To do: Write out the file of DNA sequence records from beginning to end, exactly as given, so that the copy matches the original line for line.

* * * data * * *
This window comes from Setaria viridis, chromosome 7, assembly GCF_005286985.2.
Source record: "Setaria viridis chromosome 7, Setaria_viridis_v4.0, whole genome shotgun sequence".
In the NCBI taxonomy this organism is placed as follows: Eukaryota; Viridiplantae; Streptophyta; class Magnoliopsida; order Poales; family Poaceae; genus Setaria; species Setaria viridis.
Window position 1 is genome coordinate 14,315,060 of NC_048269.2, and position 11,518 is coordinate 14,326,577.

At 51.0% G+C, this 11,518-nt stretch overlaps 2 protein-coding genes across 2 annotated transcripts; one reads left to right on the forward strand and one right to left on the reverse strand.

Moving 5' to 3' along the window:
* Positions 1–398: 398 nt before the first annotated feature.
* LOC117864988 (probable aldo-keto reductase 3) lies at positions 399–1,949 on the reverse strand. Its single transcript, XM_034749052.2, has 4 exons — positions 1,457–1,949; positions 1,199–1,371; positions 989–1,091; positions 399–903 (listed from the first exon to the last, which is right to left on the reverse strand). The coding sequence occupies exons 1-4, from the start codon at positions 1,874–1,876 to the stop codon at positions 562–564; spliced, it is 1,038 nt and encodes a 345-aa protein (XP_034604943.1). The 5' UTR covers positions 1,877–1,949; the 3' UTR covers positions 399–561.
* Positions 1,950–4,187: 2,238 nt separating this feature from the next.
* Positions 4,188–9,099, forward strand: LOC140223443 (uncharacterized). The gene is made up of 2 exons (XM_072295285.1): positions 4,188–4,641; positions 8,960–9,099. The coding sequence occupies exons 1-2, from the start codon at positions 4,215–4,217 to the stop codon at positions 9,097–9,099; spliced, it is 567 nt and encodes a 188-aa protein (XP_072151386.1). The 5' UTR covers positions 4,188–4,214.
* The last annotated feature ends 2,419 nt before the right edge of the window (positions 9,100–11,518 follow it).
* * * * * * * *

This window comes from Setaria viridis, chromosome 7, assembly GCF_005286985.2.
Source record: "Setaria viridis chromosome 7, Setaria_viridis_v4.0, whole genome shotgun sequence".
In the NCBI taxonomy this organism is placed as follows: Eukaryota; Viridiplantae; Streptophyta; class Magnoliopsida; order Poales; family Poaceae; genus Setaria; species Setaria viridis.
Window position 1 is genome coordinate 14,315,060 of NC_048269.2, and position 11,518 is coordinate 14,326,577.

At 51.0% G+C, this 11,518-nt stretch overlaps 2 protein-coding genes across 2 annotated transcripts; one reads left to right on the forward strand and one right to left on the reverse strand.

Moving 5' to 3' along the window:
* Positions 1–398: 398 nt before the first annotated feature.
* LOC117864988 (probable aldo-keto reductase 3) lies at positions 399–1,949 on the reverse strand. Its single transcript, XM_034749052.2, has 4 exons — positions 1,457–1,949; positions 1,199–1,371; positions 989–1,091; positions 399–903 (listed from the first exon to the last, which is right to left on the reverse strand). The coding sequence occupies exons 1-4, from the start codon at positions 1,874–1,876 to the stop codon at positions 562–564; spliced, it is 1,038 nt and encodes a 345-aa protein (XP_034604943.1). The 5' UTR covers positions 1,877–1,949; the 3' UTR covers positions 399–561.
* Positions 1,950–4,187: 2,238 nt separating this feature from the next.
* Positions 4,188–9,099, forward strand: LOC140223443 (uncharacterized). The gene is made up of 2 exons (XM_072295285.1): positions 4,188–4,641; positions 8,960–9,099. The coding sequence occupies exons 1-2, from the start codon at positions 4,215–4,217 to the stop codon at positions 9,097–9,099; spliced, it is 567 nt and encodes a 188-aa protein (XP_072151386.1). The 5' UTR covers positions 4,188–4,214.
* The last annotated feature ends 2,419 nt before the right edge of the window (positions 9,100–11,518 follow it).